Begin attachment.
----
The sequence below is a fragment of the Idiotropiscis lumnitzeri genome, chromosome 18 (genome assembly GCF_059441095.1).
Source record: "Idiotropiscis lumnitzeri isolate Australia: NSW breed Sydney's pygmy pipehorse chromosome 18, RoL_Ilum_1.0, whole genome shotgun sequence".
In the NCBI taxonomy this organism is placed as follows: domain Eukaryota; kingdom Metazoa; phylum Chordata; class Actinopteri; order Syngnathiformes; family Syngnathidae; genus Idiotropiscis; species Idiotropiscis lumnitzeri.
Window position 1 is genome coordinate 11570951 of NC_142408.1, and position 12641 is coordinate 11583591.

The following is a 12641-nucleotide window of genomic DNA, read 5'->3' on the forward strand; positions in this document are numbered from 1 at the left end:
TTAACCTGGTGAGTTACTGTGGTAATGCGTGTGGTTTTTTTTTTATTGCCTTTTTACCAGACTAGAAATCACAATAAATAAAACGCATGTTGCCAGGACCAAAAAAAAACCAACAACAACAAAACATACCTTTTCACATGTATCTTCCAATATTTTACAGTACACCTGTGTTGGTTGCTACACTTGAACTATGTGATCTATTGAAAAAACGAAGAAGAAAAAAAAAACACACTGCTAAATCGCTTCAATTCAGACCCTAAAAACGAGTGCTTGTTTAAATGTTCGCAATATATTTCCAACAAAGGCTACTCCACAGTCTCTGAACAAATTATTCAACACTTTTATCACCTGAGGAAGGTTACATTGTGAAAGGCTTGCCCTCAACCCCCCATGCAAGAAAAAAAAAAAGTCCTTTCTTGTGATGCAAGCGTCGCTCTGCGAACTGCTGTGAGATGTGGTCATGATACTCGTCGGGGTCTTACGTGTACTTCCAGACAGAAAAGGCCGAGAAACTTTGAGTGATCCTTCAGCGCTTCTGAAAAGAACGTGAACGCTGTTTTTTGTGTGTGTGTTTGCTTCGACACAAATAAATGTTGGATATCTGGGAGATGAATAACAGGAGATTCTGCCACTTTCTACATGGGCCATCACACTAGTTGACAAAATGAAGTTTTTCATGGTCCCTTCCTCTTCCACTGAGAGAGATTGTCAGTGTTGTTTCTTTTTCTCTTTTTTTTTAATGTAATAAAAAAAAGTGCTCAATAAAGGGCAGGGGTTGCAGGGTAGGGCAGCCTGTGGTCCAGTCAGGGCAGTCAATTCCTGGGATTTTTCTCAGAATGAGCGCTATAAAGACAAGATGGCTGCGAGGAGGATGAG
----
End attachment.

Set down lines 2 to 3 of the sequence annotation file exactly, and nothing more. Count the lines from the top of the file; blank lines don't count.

Source record: "Idiotropiscis lumnitzeri isolate Australia: NSW breed Sydney's pygmy pipehorse chromosome 18, RoL_Ilum_1.0, whole genome shotgun sequence".
In the NCBI taxonomy this organism is placed as follows: domain Eukaryota; kingdom Metazoa; phylum Chordata; class Actinopteri; order Syngnathiformes; family Syngnathidae; genus Idiotropiscis; species Idiotropiscis lumnitzeri.